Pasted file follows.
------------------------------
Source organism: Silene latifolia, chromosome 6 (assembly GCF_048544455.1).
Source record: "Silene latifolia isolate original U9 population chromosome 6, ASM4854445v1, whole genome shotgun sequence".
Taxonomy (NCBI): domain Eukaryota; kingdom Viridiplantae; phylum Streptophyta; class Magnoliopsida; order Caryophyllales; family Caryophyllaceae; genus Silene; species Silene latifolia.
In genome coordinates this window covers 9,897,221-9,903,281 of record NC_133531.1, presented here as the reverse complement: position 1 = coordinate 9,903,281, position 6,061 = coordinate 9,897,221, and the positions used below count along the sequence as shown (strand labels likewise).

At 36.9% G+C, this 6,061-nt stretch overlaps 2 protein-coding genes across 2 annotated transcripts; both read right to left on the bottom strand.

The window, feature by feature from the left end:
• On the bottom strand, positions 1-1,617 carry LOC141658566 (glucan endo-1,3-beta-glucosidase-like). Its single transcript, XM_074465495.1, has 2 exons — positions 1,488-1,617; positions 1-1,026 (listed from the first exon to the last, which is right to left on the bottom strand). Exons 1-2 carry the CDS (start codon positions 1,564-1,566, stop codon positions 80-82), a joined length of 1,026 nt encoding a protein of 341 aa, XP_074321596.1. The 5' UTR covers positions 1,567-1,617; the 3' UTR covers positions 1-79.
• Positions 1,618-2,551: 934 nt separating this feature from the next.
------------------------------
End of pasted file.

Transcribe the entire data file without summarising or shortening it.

Source organism: Silene latifolia, chromosome 6 (assembly GCF_048544455.1).
Source record: "Silene latifolia isolate original U9 population chromosome 6, ASM4854445v1, whole genome shotgun sequence".
Taxonomy (NCBI): domain Eukaryota; kingdom Viridiplantae; phylum Streptophyta; class Magnoliopsida; order Caryophyllales; family Caryophyllaceae; genus Silene; species Silene latifolia.
In genome coordinates this window covers 9,897,221-9,903,281 of record NC_133531.1, presented here as the reverse complement: position 1 = coordinate 9,903,281, position 6,061 = coordinate 9,897,221, and the positions used below count along the sequence as shown (strand labels likewise).

At 36.9% G+C, this 6,061-nt stretch overlaps 2 protein-coding genes across 2 annotated transcripts; both read right to left on the bottom strand.

The window, feature by feature from the left end:
• On the bottom strand, positions 1-1,617 carry LOC141658566 (glucan endo-1,3-beta-glucosidase-like). Its single transcript, XM_074465495.1, has 2 exons — positions 1,488-1,617; positions 1-1,026 (listed from the first exon to the last, which is right to left on the bottom strand). Exons 1-2 carry the CDS (start codon positions 1,564-1,566, stop codon positions 80-82), a joined length of 1,026 nt encoding a protein of 341 aa, XP_074321596.1. The 5' UTR covers positions 1,567-1,617; the 3' UTR covers positions 1-79.
• Positions 1,618-2,551: 934 nt separating this feature from the next.